Financial support and sponsorship
Conflicts of interest
There are no conflicts of interest.
| References|| |
Tang SG, Lin FJ, Chen MS, Liaw CC, Leung WM, Hong JH. Prognostic factors of nasopharyngeal carcinoma: A multivariate analysis. Int J Radiat Oncol Biol Phys 1990;19:1143-9.
Teo PM, Kwan WH, Lee WY, Leung SF, Johnson PJ. Prognosticators determining survival subsequent to distant metastasis from nasopharyngeal carcinoma. Cancer 1996;77:2423-31.
Lee AW, Poon YF, Foo W, Law SC, Cheung FK, Chan DK, et al.
Retrospective analysis of 5037 patients with nasopharyngeal carcinoma treated during 1976-1985: Overall survival and patterns of failure. Int J Radiat Oncol Biol Phys 1992;23:261-70.
Al-Sarraf M, LeBlanc M, Giri PG, Fu KK, Cooper J, Vuong T, et al.
Chemoradiotherapy versus radiotherapy in patients with advanced nasopharyngeal cancer: Phase III randomized Intergroup study 0099. J Clin Oncol 1998;16:1310-7.
Lin JC, Jan JS, Hsu CY, Liang WM, Jiang RS, Wang WY. Phase III study of concurrent chemoradiotherapy versus radiotherapy alone for advanced nasopharyngeal carcinoma: Positive effect on overall and progression-free survival. J Clin Oncol 2003;21:631-7.
Lee AW, Sze WM, Au JS, Leung SF, Leung TW, Chua DT, et al.
Treatment results for nasopharyngeal carcinoma in the modern era: The Hong Kong experience. Int J Radiat Oncol Biol Phys 2005;61:1107-16.
Yen TC, Chang JT, Ng SH, Chang YC, Chan SC, Lin KJ, et al.
The value of 18F-FDG PET in the detection of stage M0 carcinoma of the nasopharynx. J Nucl Med 2005;46:405-10.
Liu FY, Chang JT, Wang HM, Liao CT, Kang CJ, Ng SH, et al.
[18F] fluorodeoxyglucose positron emission tomography is more sensitive than skeletal scintigraphy for detecting bone metastasis in endemic nasopharyngeal carcinoma at initial staging. J Clin Oncol 2006;24:599-604.
Liu FY, Lin CY, Chang JT, Ng SH, Chin SC, Wang HM, et al.
18F-FDG PET can replace conventional work-up in primary M staging of nonkeratinizing nasopharyngeal carcinoma. J Nucl Med 2007;48:1614-9.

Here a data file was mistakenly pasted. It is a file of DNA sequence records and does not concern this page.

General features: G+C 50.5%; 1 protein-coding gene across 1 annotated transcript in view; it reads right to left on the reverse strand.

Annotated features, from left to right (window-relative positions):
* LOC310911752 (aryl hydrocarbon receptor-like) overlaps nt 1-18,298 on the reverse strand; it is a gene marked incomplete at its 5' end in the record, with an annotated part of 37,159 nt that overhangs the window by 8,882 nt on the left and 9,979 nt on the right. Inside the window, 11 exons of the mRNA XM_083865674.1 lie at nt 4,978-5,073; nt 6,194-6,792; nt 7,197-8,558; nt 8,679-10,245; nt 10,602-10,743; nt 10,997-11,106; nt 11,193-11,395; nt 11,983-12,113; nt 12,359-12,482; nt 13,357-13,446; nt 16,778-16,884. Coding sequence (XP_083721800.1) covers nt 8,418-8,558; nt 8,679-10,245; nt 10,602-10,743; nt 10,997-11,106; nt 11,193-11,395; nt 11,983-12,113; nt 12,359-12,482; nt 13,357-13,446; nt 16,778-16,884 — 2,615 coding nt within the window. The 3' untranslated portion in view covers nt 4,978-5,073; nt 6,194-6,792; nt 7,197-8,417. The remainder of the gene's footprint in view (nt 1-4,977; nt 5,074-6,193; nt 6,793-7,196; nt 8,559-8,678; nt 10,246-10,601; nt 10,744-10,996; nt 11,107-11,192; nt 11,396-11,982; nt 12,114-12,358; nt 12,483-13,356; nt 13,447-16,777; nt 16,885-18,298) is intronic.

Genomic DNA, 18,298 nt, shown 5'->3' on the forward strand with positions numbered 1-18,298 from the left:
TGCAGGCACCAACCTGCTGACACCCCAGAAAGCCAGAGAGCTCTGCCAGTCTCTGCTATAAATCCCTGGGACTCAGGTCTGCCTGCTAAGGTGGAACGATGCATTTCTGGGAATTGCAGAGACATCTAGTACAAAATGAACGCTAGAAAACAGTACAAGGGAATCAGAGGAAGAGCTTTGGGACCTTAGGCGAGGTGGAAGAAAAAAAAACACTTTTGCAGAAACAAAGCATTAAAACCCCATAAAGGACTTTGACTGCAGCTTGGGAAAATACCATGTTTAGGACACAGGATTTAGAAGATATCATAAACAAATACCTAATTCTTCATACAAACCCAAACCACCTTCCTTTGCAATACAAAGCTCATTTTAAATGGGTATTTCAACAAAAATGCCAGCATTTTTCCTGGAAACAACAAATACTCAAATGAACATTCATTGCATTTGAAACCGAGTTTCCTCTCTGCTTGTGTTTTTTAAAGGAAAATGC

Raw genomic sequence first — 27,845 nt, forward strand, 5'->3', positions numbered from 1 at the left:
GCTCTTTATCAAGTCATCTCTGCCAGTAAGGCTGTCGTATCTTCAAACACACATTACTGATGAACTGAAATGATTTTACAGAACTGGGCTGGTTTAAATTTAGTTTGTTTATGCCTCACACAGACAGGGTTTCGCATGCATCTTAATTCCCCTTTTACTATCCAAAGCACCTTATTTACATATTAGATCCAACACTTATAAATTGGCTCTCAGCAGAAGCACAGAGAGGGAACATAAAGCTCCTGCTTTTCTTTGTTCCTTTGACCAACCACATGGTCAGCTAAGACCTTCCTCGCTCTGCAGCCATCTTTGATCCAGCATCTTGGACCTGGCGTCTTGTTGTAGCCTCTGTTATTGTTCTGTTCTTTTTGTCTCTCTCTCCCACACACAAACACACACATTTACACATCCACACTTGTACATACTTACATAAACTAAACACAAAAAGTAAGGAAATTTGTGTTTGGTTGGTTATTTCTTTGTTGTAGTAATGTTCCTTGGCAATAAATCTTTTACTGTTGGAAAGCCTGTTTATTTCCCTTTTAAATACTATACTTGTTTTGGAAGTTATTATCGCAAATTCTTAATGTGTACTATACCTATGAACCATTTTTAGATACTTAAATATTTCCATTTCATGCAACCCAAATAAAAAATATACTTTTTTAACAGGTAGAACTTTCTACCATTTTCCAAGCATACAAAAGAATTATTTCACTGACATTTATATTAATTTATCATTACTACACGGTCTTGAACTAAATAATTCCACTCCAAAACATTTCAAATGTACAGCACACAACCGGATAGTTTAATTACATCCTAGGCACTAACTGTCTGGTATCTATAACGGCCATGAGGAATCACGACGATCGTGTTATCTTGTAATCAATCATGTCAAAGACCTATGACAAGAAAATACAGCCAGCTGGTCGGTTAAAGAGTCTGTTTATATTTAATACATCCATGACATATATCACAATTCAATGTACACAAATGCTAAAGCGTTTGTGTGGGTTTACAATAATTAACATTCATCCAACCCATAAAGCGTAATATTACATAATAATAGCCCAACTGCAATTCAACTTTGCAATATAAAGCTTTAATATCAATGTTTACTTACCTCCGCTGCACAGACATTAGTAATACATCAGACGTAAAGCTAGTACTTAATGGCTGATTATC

Chan SC, Ng SH, Chang JT, Lin CY, Chen YC, Chang YC, et al
. Advantages and pitfalls of 18 F-fluoro-2-deoxy-D-glucose positron emission tomography in detecting locally residual or recurrent nasopharyngeal carcinoma: Comparison with magnetic resonance imaging. Eur J Nucl Med Mol Imaging 2006;33:1032-40.
Chan SC, Yen TC, Ng SH, Lin CY, Wang HM, Liao CT, et al.
Differential roles of 18F-FDG PET in patients with locoregional advanced nasopharyngeal carcinoma after primary curative therapy: Response evaluation and impact on management. J Nucl Med 2006;47:1447-54.
Liao CT, Chang JT, Wang HM, Ng SH, Hsueh C, Lee LY, et al
. Preoperative [18F]fluorodeoxyglucose positron emission tomography standardized uptake value of neck lymph nodes predicts neck cancer control and survival rates in patients with oral cavity squamous cell carcinoma and pathologically positive lymph nodes. Int J Radiat Oncol Biol Phys 2009;74:1054-61.
Takeda A, Sanuki N, Fujii H, Yokosuka N, Nishimura S, Aoki Y, et al.
Maximum standardized uptake value on FDG-PET is a strong predictor of overall and disease-free survival for non-small-cell lung cancer patients after stereotactic body radiotherapy. J Thorac Oncol 2014;9:65-73.
Imsande HM, Davison JM, Truong MT, Devaiah AK, Mercier GA, Ozonoff AJ, et al.
Use of 18F-FDG PET/CT as a predictive biomarker of outcome in patients with head-and-neck non-squamous cell carcinoma. AJR Am J Roentgenol 2011;197:976-80.
Moon SY, Joo KR, So YR, Lim JU, Cha JM, Shin HP, et al.
Predictive value of maximum standardized uptake value (SUVmax) on 18F-FDG PET/CT in patients with locally advanced or metastatic pancreatic cancer. Clin Nucl Med 2013;38:778-83.
Zhang J, Jia Z, Zhou M, Ragaz J, Zhang YP, Wang BY, et al.
The SUVmax for (18) F-FDG correlates with molecular subtype and survival of previously untreated metastatic breast cancer. Clin Nucl Med 2013;38:256-62.